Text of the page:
These very same businesses need to realize that outside the three days of Block Party, the Capitol Hill community gives ) massive support to their businesses. That support is translated into viable businesses that are (hopefully) profitable. The business owners complaining need to realize that their businesses probably wouldn’t be viable outside of Capitol Hill and its unique demographic. During the three days of Block Party, these very same businesses should be giving back to the community by supporting this event. The community that they rely on for their livelihoods wants Block Party and instead of just them just taking from the community, they need to give something back.

  15. Although the block party may be not perfect for some of the new businesses that have come in recently, and there are a few pre 2010 businesses that may not benefit, its safe to say that for 80 percent of the businesses in the area, and 100% of the bar and restaurants, it’s the biggest weekend of the year. It has been a main stay in cap hill culture for 13 years, and the neighborhood has changed and been developed to accommodate residential and retail expansion as a result of the rich music and night life culture.

    I have 3 businesses on the hill, and for each one its the biggest weekend of the year. With nearly 90 employees between all three its the biggest weekend for them as well. I think the new retail would not even be here, if it were not for the music and night life on capitol hill.

  16. I love the who’s been here the longest argument.

    Use it here to make a point and then somebody else will use it differently to make a completely different point (e.g. see any post related to VPC).

    I think these businesses would argue that the block party is no longer about this “community.” But there is your problem again, what “community” are you talking about and who is showing up to the block party.

    Just a couple of things you probably didn’t realize.

  17. While there isn’t any street that would not be impacted by the “block party” (which let’s call a spade a spade…it’s a full blown music festival; a block party is something that lasts a day…not a good part of a week), I agree that Union would be a better alternative.

    The 3rd day (Sunday) was bad decision for those who live there (especially those who live on Pike on 11th/12th). The final show ended around 7 pm, but breakdown continued noisely well into midnnight. After a weekend of little sleep and not having Sunday day/night to recoup, I was pretty much useless the next day at work. I’ve resigned myself to having porta-potties five feet from my front door (or having concert goers using my front door as a urinal), mounds of trash, and noise till the wee hours of the night…but it would be nice to have some consideration for those people who have to go to work on Monday morning and live in the immediate area.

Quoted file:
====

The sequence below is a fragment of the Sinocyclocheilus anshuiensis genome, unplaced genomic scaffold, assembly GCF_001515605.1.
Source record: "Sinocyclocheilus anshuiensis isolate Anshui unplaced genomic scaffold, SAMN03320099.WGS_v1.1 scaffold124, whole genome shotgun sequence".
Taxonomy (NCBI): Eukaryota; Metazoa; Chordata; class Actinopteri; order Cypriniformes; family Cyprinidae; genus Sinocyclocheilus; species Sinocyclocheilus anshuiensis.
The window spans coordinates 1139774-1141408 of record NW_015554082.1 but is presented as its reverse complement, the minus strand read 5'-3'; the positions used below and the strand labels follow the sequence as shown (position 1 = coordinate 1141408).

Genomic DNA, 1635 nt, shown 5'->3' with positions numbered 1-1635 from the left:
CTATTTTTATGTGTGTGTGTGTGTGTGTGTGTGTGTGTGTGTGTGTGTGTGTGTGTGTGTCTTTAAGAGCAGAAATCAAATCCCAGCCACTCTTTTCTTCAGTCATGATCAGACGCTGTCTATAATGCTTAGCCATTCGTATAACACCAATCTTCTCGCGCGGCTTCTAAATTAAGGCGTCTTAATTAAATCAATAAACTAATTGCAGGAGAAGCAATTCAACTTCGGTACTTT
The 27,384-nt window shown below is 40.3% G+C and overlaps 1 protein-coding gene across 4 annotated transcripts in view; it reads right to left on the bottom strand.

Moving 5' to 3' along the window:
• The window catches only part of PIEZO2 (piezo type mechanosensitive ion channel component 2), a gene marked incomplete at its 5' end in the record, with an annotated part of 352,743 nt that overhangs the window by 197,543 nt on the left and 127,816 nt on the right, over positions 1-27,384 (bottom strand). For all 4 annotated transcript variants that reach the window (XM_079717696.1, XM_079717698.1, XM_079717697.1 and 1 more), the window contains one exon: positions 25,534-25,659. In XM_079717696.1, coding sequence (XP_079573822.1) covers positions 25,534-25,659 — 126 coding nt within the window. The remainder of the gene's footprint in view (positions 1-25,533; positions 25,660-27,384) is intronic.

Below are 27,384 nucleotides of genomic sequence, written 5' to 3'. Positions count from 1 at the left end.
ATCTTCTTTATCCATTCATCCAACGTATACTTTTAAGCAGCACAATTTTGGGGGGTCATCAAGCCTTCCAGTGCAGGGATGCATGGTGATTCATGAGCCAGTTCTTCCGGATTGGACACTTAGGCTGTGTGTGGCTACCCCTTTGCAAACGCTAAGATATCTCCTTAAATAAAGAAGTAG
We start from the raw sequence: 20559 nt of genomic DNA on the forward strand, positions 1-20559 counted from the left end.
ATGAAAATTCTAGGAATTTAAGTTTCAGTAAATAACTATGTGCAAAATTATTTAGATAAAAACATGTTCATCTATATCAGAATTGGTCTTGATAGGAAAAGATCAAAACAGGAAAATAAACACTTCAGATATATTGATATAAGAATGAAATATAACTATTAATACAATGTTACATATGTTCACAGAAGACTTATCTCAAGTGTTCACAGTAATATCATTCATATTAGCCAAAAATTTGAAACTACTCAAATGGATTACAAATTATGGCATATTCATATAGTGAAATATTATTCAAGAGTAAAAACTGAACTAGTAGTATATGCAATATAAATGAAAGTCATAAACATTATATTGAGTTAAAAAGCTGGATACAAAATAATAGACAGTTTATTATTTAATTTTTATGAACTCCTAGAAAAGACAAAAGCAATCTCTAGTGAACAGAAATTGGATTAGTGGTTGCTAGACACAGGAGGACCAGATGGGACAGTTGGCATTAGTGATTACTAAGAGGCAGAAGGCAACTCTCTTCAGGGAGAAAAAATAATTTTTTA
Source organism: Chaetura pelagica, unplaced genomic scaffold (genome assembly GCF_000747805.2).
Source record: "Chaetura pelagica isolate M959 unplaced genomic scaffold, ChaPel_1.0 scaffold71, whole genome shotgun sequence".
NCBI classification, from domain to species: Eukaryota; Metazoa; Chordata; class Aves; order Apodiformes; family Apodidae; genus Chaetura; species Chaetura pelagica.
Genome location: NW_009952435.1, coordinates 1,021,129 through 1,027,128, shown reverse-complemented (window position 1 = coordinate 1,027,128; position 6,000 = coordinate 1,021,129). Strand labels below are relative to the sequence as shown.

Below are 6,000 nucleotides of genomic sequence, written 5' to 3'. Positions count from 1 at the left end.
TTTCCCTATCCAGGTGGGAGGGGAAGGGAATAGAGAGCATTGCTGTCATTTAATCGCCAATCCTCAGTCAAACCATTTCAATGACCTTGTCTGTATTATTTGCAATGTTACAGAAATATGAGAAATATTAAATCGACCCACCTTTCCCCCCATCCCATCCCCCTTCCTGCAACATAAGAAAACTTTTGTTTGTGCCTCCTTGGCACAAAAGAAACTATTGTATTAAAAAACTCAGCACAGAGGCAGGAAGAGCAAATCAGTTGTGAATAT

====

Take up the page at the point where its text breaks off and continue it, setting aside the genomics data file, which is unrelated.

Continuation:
18. This would be a really good solution to creating some room between the stages and giving the crowd more space to disperse. This might allow a few smaller stages on Pike along with easier access to food, drinks, and other socializing.

  19. I agree that the organizers do a great job of attracting talent and keeping ticket prices reasonable, but that the layout and schedule is increasingly becoming actively hostile toward attendees. I go to a fair number of music festivals (both in and out of urban areas) and have never encountered as many near-dangrous crowd bottlenecks, awkward fencing, gate confusion issues, and general crowd flow problems that are a very regular feature of CHBP.

    Part of it is probably due to trying to fit several outdoor stages on the grid of city streets (essentially resulting in dead-end stages with no capacity for overflow or escape). I’m also guessing that trying to comply with Seattle’s alcohol regulations while still including underage attendees also induces some of the bizarre layout choices. Last year, having more bars inside the festival grounds was a good step and I hope that the organizers are able to think creatively about how to overcome some of these hurdles so that the festival continues to be a highlight of summer in the neighborhood.

    While they’re at it, they might pick a new name for the festival, if only to stop people whining about how a “block party” should be free and without borders.

  20. Why must it be three days? So that those putting it on and profiting can make more money. Marcus Charles bought a house with his block party profits…and the house is not in Capitol Hill. The block party is a capitalist venture put on by a few savvy, local businessmen first…and a vibrant boon to the capitol hill community second. It’s obvious that the neighborhood and blocks surrounding suffered from last year’s three day event and now those in charge either need to scale it back, move it, or both. The University and Broadway Street Fair’s manage to benefit businesses on a long stretch of city street and have maintained the same size/# of days for decades. Stop trying to make maximum profit for your “three businesses” at the expense of the people that live here in Capitol Hill and start thinking about how you can work with the community (all businesses, citizens, social services) to provide an event where we don’t have to have these discussions prior to their approval. An event that doesn’t require this process which is detrimental to your standing as community members and your already shaky reputations. Ninety bartenders/club employees having a great weekend of tips is not a great argument and not going to draw a lot of sympathy. It’s not like that extra money is really making it’s way back into the segments of the economy that could really use it…just sayin’